Cardiac Arrest and Resuscitation.

Leroy D. Vandam, MD
JAMA. 1963;186(6):612. doi:10.1001/jama.1963.03710060098031.
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This is the most complete treatise on cardiac arrest and resuscitation that has come to the reviewer's attention. The writer, a thoracic surgeon, again and again demonstrates his competence to discuss this important problem and also shows an excellent grasp of the factors in anesthesia that lead to the catastrophe. Yet his message is addressed to a wide audience: to the surgeon, the radiologist, dentist, obstetrician, pediatrician, cardiologist and general practitioner, each of whom has a special interest in this matter.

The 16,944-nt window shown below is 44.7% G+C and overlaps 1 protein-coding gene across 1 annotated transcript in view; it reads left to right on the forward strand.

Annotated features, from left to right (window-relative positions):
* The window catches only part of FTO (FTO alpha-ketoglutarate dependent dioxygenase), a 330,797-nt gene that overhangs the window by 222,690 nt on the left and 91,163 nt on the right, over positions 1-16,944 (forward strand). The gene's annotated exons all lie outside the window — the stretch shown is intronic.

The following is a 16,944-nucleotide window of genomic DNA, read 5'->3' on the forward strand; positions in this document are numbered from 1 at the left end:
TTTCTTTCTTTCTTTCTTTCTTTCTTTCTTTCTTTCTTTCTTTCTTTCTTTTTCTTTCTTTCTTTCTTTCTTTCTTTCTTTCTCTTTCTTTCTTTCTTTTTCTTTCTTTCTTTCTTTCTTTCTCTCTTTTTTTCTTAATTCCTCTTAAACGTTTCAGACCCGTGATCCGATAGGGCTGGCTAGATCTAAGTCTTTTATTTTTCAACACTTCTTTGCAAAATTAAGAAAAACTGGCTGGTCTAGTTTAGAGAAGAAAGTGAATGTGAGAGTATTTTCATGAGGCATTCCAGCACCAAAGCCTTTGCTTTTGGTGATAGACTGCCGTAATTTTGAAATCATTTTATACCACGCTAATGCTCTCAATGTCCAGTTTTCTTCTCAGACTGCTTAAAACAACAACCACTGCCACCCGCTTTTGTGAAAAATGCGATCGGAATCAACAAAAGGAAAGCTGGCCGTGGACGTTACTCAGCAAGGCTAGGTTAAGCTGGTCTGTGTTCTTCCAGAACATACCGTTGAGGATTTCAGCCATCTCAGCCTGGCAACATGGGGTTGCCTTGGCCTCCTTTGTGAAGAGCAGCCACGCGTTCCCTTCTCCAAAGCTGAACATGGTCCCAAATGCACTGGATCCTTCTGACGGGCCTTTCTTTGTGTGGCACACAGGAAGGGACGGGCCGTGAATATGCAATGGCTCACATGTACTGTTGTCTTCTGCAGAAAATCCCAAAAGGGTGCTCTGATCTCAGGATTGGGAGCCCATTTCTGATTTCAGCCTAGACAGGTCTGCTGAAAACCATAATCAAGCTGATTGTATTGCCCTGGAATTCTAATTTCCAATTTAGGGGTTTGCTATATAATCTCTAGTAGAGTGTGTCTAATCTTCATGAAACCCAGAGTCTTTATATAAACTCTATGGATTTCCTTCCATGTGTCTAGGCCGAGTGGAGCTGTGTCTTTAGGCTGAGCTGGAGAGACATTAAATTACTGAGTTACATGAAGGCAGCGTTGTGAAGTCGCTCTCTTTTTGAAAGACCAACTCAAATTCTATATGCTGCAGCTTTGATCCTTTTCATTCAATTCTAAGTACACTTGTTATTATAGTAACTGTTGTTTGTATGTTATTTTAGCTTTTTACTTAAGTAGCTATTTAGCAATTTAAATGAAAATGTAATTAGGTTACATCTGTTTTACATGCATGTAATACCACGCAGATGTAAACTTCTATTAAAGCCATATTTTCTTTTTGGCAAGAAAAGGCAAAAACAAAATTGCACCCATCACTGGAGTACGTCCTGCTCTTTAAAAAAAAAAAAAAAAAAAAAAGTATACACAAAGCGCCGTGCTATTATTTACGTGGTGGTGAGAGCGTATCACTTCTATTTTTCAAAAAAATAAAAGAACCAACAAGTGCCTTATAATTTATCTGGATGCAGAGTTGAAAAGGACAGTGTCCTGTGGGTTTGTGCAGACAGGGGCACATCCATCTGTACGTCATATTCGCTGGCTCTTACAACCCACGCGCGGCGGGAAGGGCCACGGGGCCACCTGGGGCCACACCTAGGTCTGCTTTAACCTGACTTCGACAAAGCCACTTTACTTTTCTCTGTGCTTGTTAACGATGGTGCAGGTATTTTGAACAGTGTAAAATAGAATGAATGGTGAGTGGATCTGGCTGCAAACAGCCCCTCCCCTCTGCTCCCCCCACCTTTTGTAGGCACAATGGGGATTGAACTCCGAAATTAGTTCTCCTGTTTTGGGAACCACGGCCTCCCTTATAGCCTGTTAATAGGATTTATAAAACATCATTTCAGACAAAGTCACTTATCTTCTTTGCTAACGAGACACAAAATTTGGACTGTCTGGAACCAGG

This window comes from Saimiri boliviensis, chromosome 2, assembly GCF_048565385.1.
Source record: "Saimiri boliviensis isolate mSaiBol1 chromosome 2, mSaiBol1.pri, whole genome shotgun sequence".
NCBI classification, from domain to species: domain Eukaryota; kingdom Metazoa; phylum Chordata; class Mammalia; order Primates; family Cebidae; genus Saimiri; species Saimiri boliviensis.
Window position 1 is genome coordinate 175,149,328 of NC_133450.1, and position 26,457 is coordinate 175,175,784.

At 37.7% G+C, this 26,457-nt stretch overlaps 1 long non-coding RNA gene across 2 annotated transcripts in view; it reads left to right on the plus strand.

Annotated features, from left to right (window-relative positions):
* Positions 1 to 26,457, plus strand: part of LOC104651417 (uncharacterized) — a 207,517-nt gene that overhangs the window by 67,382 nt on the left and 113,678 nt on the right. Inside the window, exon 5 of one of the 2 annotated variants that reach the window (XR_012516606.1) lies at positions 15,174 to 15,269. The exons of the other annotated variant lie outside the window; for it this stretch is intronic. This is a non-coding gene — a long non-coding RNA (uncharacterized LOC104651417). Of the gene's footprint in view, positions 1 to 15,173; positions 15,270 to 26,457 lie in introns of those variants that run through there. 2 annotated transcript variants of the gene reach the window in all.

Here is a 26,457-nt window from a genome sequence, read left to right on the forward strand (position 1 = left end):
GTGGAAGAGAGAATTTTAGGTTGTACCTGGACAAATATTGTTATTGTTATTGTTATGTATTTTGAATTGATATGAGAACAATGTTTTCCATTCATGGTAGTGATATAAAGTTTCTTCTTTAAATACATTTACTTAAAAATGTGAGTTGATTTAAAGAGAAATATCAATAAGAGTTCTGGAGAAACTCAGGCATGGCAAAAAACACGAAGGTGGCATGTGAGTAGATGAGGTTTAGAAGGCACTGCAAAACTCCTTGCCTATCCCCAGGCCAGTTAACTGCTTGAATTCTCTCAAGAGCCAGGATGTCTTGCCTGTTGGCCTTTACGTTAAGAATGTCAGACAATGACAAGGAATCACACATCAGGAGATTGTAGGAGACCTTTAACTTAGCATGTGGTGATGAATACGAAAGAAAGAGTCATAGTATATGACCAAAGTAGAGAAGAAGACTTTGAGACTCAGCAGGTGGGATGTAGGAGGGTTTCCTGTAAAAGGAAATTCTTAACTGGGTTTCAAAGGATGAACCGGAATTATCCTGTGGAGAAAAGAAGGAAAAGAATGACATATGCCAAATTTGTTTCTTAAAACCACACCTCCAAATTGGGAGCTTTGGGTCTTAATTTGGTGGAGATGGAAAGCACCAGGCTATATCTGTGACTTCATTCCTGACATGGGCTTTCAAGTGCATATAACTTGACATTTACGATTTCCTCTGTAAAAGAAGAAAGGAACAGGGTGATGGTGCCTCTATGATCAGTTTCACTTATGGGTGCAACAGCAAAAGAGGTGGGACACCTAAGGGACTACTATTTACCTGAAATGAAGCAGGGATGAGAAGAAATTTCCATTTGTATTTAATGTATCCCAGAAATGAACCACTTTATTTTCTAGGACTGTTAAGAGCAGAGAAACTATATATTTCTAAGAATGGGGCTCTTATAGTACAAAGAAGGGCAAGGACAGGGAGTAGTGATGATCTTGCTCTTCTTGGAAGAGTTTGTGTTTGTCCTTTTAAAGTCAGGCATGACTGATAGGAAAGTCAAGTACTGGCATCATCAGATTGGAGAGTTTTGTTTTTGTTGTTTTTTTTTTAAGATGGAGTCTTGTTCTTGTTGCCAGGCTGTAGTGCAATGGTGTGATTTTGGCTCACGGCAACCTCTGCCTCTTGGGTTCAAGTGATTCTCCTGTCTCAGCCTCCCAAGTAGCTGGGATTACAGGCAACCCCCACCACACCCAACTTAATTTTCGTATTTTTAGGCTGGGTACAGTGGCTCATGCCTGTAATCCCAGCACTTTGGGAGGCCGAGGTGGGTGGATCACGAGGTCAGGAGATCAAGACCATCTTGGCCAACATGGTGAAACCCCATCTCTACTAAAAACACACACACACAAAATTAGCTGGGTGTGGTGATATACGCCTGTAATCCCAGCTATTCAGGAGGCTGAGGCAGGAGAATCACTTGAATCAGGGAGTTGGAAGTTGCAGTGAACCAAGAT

In succession the chapters deal with the historical background, define the problem, discuss the pathology and etiology, emphasize prevention and the means of early diagnosis, and clearly depict treatment. The photographs are most helpful in demonstrating techniques of resuscitation. The final three chapters go beyond the usual in discussing restoration of the heart beat, the treatment of anoxic brain damage, and resuscitation in special cases. All this is done


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